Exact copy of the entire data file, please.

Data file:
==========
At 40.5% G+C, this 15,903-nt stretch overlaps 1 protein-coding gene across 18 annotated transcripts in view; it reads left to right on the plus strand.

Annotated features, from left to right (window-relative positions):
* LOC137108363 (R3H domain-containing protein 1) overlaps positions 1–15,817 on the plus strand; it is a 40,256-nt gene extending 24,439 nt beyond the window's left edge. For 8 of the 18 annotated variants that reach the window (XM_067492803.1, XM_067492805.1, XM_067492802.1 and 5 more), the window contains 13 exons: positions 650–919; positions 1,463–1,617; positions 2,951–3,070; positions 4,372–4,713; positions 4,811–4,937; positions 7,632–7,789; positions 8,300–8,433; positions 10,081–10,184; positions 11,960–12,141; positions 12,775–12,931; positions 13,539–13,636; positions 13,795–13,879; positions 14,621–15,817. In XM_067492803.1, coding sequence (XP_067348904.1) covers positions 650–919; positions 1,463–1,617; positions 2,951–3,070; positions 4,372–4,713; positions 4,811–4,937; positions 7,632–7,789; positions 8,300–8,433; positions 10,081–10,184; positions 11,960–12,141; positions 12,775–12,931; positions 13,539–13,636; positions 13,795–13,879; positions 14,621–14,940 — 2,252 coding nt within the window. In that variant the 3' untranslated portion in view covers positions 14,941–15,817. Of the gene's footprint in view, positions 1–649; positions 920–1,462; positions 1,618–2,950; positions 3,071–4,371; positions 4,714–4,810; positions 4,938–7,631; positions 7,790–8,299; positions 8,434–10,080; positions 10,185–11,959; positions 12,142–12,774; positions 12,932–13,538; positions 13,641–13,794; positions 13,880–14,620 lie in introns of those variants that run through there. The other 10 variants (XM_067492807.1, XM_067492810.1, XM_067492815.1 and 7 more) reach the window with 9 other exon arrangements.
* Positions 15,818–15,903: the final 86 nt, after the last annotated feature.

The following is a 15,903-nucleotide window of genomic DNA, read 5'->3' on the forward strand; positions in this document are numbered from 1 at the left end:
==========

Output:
At 40.5% G+C, this 15,903-nt stretch overlaps 1 protein-coding gene across 18 annotated transcripts in view; it reads left to right on the plus strand.

Annotated features, from left to right (window-relative positions):
* LOC137108363 (R3H domain-containing protein 1) overlaps positions 1–15,817 on the plus strand; it is a 40,256-nt gene extending 24,439 nt beyond the window's left edge. For 8 of the 18 annotated variants that reach the window (XM_067492803.1, XM_067492805.1, XM_067492802.1 and 5 more), the window contains 13 exons: positions 650–919; positions 1,463–1,617; positions 2,951–3,070; positions 4,372–4,713; positions 4,811–4,937; positions 7,632–7,789; positions 8,300–8,433; positions 10,081–10,184; positions 11,960–12,141; positions 12,775–12,931; positions 13,539–13,636; positions 13,795–13,879; positions 14,621–15,817. In XM_067492803.1, coding sequence (XP_067348904.1) covers positions 650–919; positions 1,463–1,617; positions 2,951–3,070; positions 4,372–4,713; positions 4,811–4,937; positions 7,632–7,789; positions 8,300–8,433; positions 10,081–10,184; positions 11,960–12,141; positions 12,775–12,931; positions 13,539–13,636; positions 13,795–13,879; positions 14,621–14,940 — 2,252 coding nt within the window. In that variant the 3' untranslated portion in view covers positions 14,941–15,817. Of the gene's footprint in view, positions 1–649; positions 920–1,462; positions 1,618–2,950; positions 3,071–4,371; positions 4,714–4,810; positions 4,938–7,631; positions 7,790–8,299; positions 8,434–10,080; positions 10,185–11,959; positions 12,142–12,774; positions 12,932–13,538; positions 13,641–13,794; positions 13,880–14,620 lie in introns of those variants that run through there. The other 10 variants (XM_067492807.1, XM_067492810.1, XM_067492815.1 and 7 more) reach the window with 9 other exon arrangements.
* Positions 15,818–15,903: the final 86 nt, after the last annotated feature.

The following is a 15,903-nucleotide window of genomic DNA, read 5'->3' on the forward strand; positions in this document are numbered from 1 at the left end: